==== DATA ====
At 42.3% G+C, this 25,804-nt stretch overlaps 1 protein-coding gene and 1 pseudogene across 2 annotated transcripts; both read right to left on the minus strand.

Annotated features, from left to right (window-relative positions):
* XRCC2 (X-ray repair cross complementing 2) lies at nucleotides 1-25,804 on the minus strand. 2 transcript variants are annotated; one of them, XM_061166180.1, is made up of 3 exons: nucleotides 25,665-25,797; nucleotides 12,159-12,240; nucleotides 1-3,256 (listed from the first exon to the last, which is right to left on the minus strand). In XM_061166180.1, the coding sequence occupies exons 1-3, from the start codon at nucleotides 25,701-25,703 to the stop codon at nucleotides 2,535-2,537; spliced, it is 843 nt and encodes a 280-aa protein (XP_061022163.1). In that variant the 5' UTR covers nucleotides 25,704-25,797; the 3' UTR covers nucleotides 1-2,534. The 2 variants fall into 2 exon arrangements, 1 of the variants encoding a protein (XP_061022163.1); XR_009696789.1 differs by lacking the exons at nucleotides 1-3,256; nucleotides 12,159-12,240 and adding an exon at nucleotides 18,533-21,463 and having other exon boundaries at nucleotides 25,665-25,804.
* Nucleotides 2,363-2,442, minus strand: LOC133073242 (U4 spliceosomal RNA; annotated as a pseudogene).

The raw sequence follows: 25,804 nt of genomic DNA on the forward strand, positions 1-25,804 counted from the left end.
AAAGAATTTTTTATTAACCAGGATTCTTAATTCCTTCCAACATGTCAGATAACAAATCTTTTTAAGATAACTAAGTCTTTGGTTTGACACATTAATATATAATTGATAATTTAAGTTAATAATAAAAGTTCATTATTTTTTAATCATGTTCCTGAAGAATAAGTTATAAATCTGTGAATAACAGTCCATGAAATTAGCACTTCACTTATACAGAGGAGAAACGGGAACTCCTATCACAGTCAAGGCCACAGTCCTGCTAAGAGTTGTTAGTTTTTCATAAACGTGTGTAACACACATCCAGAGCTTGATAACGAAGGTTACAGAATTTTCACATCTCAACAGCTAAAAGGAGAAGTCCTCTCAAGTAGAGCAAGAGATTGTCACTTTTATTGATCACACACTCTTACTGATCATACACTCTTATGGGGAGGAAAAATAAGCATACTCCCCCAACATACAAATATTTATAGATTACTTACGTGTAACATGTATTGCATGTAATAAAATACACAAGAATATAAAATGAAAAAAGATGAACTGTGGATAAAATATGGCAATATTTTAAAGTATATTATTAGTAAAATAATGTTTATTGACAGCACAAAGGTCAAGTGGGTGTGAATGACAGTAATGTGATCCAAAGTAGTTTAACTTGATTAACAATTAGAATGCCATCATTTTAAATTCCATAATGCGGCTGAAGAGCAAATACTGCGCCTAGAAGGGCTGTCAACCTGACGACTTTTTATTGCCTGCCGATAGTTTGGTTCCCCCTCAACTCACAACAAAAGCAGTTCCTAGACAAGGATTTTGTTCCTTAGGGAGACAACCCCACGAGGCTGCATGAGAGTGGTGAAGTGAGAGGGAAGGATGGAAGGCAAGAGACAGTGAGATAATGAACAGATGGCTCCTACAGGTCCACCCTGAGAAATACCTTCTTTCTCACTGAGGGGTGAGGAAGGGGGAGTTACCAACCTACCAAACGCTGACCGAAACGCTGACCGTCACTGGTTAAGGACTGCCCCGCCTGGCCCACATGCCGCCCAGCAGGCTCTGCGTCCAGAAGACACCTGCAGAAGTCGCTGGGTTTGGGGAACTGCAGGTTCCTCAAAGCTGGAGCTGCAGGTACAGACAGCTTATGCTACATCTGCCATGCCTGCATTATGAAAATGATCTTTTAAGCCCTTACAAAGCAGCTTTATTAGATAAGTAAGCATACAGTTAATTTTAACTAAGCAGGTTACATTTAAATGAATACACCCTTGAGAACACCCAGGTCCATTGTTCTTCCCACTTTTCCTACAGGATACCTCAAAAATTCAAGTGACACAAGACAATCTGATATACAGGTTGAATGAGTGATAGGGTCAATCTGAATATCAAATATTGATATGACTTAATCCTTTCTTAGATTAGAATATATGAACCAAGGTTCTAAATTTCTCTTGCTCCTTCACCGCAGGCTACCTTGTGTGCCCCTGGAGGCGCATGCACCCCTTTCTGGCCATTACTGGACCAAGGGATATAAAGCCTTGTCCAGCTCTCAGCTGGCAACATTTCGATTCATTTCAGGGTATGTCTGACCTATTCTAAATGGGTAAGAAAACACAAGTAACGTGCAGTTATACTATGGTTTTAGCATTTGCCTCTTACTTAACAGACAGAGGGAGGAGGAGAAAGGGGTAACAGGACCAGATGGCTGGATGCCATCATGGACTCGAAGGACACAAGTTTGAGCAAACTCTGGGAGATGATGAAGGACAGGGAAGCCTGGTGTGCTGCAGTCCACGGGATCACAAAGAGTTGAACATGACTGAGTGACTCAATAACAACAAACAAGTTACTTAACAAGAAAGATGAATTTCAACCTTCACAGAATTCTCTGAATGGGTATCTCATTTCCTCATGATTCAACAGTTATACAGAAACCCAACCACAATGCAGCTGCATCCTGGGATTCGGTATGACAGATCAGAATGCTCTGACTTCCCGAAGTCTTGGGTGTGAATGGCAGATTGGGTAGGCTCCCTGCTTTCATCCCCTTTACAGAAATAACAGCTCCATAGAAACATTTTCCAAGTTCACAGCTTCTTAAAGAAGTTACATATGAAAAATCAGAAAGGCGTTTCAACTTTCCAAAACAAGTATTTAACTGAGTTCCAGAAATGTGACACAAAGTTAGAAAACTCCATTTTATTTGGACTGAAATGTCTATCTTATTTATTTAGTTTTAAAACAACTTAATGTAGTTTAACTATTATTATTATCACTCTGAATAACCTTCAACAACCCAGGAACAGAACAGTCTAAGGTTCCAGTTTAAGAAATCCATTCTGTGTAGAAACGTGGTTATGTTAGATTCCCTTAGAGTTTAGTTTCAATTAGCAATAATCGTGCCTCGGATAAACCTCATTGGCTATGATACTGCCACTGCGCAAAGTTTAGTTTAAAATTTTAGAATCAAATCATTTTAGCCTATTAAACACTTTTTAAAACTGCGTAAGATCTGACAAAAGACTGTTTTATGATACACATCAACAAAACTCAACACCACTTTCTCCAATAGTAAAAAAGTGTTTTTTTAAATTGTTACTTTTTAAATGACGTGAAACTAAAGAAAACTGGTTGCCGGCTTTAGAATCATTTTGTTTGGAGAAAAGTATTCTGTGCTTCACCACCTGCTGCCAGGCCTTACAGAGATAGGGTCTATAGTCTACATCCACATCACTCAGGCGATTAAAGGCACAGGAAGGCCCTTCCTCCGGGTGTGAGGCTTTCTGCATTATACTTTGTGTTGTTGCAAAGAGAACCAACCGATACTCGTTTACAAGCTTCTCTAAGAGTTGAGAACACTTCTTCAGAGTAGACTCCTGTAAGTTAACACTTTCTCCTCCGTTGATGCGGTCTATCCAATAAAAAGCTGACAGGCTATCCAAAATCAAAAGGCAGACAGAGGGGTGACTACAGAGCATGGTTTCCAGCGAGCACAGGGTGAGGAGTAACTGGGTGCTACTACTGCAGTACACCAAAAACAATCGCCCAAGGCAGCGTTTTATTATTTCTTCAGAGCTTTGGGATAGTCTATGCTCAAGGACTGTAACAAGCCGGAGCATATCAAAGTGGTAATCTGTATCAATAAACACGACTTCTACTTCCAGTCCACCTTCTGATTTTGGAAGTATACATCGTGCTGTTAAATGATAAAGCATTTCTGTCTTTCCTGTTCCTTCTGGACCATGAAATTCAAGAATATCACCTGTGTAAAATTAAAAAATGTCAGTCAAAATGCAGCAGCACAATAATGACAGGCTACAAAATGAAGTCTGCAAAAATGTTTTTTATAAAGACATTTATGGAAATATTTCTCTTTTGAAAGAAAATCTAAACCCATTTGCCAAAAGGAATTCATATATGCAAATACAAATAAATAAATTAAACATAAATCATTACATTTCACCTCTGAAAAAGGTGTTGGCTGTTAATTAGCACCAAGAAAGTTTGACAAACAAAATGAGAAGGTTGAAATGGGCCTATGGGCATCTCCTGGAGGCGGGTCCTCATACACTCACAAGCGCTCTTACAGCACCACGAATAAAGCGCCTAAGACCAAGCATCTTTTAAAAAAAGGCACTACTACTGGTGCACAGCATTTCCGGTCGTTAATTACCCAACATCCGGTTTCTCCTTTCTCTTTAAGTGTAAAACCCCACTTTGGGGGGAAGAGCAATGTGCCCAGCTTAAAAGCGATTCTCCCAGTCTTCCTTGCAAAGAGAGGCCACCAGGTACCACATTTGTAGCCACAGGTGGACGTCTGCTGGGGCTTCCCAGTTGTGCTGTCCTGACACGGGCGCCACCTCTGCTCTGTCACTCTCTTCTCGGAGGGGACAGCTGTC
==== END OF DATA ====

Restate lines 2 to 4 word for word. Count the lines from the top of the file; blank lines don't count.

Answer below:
Annotated features, from left to right (window-relative positions):
* XRCC2 (X-ray repair cross complementing 2) lies at nucleotides 1-25,804 on the minus strand. 2 transcript variants are annotated; one of them, XM_061166180.1, is made up of 3 exons: nucleotides 25,665-25,797; nucleotides 12,159-12,240; nucleotides 1-3,256 (listed from the first exon to the last, which is right to left on the minus strand). In XM_061166180.1, the coding sequence occupies exons 1-3, from the start codon at nucleotides 25,701-25,703 to the stop codon at nucleotides 2,535-2,537; spliced, it is 843 nt and encodes a 280-aa protein (XP_061022163.1). In that variant the 5' UTR covers nucleotides 25,704-25,797; the 3' UTR covers nucleotides 1-2,534. The 2 variants fall into 2 exon arrangements, 1 of the variants encoding a protein (XP_061022163.1); XR_009696789.1 differs by lacking the exons at nucleotides 1-3,256; nucleotides 12,159-12,240 and adding an exon at nucleotides 18,533-21,463 and having other exon boundaries at nucleotides 25,665-25,804.
* Nucleotides 2,363-2,442, minus strand: LOC133073242 (U4 spliceosomal RNA; annotated as a pseudogene).